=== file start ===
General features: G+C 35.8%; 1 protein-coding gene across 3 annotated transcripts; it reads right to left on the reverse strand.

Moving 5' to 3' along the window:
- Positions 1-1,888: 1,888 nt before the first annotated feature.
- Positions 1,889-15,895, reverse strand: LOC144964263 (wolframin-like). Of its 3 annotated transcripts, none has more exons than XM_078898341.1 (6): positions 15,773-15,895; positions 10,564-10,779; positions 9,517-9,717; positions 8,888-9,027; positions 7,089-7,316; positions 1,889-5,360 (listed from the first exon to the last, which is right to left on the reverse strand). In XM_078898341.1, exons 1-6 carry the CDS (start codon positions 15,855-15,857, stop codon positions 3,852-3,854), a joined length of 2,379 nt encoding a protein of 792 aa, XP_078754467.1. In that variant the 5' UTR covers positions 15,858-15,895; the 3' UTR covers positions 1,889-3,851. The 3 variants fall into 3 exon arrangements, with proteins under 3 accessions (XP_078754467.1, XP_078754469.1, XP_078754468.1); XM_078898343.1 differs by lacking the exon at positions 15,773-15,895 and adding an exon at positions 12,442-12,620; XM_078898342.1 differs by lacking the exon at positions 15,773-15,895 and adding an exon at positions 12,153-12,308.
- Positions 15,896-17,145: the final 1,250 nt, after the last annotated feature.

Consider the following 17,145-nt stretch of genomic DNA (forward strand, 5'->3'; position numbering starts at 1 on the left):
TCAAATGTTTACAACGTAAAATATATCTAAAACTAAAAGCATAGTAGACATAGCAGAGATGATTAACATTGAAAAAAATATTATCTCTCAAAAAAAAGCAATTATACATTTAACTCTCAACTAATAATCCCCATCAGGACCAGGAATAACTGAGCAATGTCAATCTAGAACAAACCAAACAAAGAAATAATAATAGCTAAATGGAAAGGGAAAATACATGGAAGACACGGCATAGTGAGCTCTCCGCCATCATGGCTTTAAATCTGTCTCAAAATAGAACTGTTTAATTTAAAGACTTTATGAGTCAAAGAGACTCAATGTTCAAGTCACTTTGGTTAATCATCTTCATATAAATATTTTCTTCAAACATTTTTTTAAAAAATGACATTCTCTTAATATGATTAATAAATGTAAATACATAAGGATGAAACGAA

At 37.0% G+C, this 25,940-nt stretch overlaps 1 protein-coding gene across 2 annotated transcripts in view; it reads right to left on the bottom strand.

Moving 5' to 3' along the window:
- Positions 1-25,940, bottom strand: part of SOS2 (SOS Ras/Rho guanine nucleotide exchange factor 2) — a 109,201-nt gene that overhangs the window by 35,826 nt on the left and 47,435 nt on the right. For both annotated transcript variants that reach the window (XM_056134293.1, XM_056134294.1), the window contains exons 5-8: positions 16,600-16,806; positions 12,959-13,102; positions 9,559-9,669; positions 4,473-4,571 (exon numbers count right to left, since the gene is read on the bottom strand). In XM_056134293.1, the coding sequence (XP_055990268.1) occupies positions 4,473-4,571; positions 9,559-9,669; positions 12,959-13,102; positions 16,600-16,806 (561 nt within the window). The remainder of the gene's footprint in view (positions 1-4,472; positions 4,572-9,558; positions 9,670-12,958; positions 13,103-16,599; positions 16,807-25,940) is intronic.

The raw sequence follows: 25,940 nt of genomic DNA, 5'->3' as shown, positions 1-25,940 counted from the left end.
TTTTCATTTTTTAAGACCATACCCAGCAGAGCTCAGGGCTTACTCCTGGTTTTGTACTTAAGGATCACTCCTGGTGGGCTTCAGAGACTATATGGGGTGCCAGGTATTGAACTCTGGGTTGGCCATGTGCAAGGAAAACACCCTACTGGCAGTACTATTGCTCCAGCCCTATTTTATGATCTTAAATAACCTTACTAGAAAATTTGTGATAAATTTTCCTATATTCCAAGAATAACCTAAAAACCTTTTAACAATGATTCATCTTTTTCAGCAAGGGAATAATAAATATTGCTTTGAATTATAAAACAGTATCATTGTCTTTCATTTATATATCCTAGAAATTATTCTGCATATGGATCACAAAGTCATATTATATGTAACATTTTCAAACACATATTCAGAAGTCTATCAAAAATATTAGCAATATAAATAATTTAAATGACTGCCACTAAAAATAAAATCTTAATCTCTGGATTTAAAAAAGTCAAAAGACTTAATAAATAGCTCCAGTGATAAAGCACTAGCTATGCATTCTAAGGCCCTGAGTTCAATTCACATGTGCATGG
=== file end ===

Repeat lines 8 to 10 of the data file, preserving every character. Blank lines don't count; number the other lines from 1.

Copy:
At 37.0% G+C, this 25,940-nt stretch overlaps 1 protein-coding gene across 2 annotated transcripts in view; it reads right to left on the bottom strand.

Moving 5' to 3' along the window:
- Positions 1-25,940, bottom strand: part of SOS2 (SOS Ras/Rho guanine nucleotide exchange factor 2) — a 109,201-nt gene that overhangs the window by 35,826 nt on the left and 47,435 nt on the right. For both annotated transcript variants that reach the window (XM_056134293.1, XM_056134294.1), the window contains exons 5-8: positions 16,600-16,806; positions 12,959-13,102; positions 9,559-9,669; positions 4,473-4,571 (exon numbers count right to left, since the gene is read on the bottom strand). In XM_056134293.1, the coding sequence (XP_055990268.1) occupies positions 4,473-4,571; positions 9,559-9,669; positions 12,959-13,102; positions 16,600-16,806 (561 nt within the window). The remainder of the gene's footprint in view (positions 1-4,472; positions 4,572-9,558; positions 9,670-12,958; positions 13,103-16,599; positions 16,807-25,940) is intronic.